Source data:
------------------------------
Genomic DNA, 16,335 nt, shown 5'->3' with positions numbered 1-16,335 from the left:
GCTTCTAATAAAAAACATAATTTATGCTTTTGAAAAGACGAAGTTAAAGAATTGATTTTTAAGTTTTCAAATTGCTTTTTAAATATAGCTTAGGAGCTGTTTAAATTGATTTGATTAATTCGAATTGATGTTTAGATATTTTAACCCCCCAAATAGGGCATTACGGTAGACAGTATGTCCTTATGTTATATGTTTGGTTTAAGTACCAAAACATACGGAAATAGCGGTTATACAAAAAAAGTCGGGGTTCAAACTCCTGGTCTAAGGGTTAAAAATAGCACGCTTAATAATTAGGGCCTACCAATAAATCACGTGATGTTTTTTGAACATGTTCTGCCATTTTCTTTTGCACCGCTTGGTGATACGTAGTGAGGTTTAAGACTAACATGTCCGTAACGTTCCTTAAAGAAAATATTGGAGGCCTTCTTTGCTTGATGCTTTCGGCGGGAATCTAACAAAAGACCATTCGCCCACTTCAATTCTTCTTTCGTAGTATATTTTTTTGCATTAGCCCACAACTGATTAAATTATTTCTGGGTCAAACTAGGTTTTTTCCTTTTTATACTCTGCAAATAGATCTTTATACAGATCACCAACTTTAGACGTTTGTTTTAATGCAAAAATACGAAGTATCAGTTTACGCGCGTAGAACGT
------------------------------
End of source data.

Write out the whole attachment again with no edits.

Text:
Genomic DNA, 16,335 nt, shown 5'->3' with positions numbered 1-16,335 from the left:
GCTTCTAATAAAAAACATAATTTATGCTTTTGAAAAGACGAAGTTAAAGAATTGATTTTTAAGTTTTCAAATTGCTTTTTAAATATAGCTTAGGAGCTGTTTAAATTGATTTGATTAATTCGAATTGATGTTTAGATATTTTAACCCCCCAAATAGGGCATTACGGTAGACAGTATGTCCTTATGTTATATGTTTGGTTTAAGTACCAAAACATACGGAAATAGCGGTTATACAAAAAAAGTCGGGGTTCAAACTCCTGGTCTAAGGGTTAAAAATAGCACGCTTAATAATTAGGGCCTACCAATAAATCACGTGATGTTTTTTGAACATGTTCTGCCATTTTCTTTTGCACCGCTTGGTGATACGTAGTGAGGTTTAAGACTAACATGTCCGTAACGTTCCTTAAAGAAAATATTGGAGGCCTTCTTTGCTTGATGCTTTCGGCGGGAATCTAACAAAAGACCATTCGCCCACTTCAATTCTTCTTTCGTAGTATATTTTTTTGCATTAGCCCACAACTGATTAAATTATTTCTGGGTCAAACTAGGTTTTTTCCTTTTTATACTCTGCAAATAGATCTTTATACAGATCACCAACTTTAGACGTTTGTTTTAATGCAAAAATACGAAGTATCAGTTTACGCGCGTAGAACGT